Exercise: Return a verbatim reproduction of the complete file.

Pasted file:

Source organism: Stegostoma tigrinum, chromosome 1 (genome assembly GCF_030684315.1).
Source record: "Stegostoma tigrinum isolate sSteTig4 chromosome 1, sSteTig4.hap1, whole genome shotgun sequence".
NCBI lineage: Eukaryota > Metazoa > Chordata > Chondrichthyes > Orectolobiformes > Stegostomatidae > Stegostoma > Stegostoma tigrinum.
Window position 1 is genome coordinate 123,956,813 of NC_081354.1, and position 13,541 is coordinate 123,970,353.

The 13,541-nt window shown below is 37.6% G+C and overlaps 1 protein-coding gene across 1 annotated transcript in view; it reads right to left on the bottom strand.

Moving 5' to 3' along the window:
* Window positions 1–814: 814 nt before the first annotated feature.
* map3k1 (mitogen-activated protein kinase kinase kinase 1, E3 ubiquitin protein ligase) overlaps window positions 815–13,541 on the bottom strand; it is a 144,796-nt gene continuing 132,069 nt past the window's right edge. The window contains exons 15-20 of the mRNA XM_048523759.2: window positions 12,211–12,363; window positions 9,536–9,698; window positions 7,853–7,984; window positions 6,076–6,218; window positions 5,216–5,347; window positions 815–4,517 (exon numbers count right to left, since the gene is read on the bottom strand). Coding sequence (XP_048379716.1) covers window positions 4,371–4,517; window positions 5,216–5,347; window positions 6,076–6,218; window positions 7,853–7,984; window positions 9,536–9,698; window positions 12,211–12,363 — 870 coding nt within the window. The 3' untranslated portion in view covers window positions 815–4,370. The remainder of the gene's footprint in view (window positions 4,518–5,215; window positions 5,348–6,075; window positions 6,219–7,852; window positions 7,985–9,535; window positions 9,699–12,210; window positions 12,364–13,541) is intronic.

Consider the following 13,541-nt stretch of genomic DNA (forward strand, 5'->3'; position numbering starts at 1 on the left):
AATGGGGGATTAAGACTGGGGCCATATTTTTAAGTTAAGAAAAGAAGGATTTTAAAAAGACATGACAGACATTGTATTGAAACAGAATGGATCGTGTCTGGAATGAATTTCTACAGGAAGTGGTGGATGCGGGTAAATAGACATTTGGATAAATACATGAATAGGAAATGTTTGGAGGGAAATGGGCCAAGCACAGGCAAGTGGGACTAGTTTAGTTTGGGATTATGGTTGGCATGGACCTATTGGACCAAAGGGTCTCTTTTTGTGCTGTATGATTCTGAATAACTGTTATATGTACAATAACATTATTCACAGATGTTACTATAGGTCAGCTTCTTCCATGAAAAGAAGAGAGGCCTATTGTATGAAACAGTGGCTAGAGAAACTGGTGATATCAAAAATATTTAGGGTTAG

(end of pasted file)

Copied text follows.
Source organism: Stegostoma tigrinum, chromosome 1 (genome assembly GCF_030684315.1).
Source record: "Stegostoma tigrinum isolate sSteTig4 chromosome 1, sSteTig4.hap1, whole genome shotgun sequence".
NCBI lineage: Eukaryota > Metazoa > Chordata > Chondrichthyes > Orectolobiformes > Stegostomatidae > Stegostoma > Stegostoma tigrinum.
Window position 1 is genome coordinate 123,956,813 of NC_081354.1, and position 13,541 is coordinate 123,970,353.

The 13,541-nt window shown below is 37.6% G+C and overlaps 1 protein-coding gene across 1 annotated transcript in view; it reads right to left on the bottom strand.

Moving 5' to 3' along the window:
* Window positions 1–814: 814 nt before the first annotated feature.
* map3k1 (mitogen-activated protein kinase kinase kinase 1, E3 ubiquitin protein ligase) overlaps window positions 815–13,541 on the bottom strand; it is a 144,796-nt gene continuing 132,069 nt past the window's right edge. The window contains exons 15-20 of the mRNA XM_048523759.2: window positions 12,211–12,363; window positions 9,536–9,698; window positions 7,853–7,984; window positions 6,076–6,218; window positions 5,216–5,347; window positions 815–4,517 (exon numbers count right to left, since the gene is read on the bottom strand). Coding sequence (XP_048379716.1) covers window positions 4,371–4,517; window positions 5,216–5,347; window positions 6,076–6,218; window positions 7,853–7,984; window positions 9,536–9,698; window positions 12,211–12,363 — 870 coding nt within the window. The 3' untranslated portion in view covers window positions 815–4,370. The remainder of the gene's footprint in view (window positions 4,518–5,215; window positions 5,348–6,075; window positions 6,219–7,852; window positions 7,985–9,535; window positions 9,699–12,210; window positions 12,364–13,541) is intronic.

Consider the following 13,541-nt stretch of genomic DNA (forward strand, 5'->3'; position numbering starts at 1 on the left):
AATGGGGGATTAAGACTGGGGCCATATTTTTAAGTTAAGAAAAGAAGGATTTTAAAAAGACATGACAGACATTGTATTGAAACAGAATGGATCGTGTCTGGAATGAATTTCTACAGGAAGTGGTGGATGCGGGTAAATAGACATTTGGATAAATACATGAATAGGAAATGTTTGGAGGGAAATGGGCCAAGCACAGGCAAGTGGGACTAGTTTAGTTTGGGATTATGGTTGGCATGGACCTATTGGACCAAAGGGTCTCTTTTTGTGCTGTATGATTCTGAATAACTGTTATATGTACAATAACATTATTCACAGATGTTACTATAGGTCAGCTTCTTCCATGAAAAGAAGAGAGGCCTATTGTATGAAACAGTGGCTAGAGAAACTGGTGATATCAAAAATATTTAGGGTTAG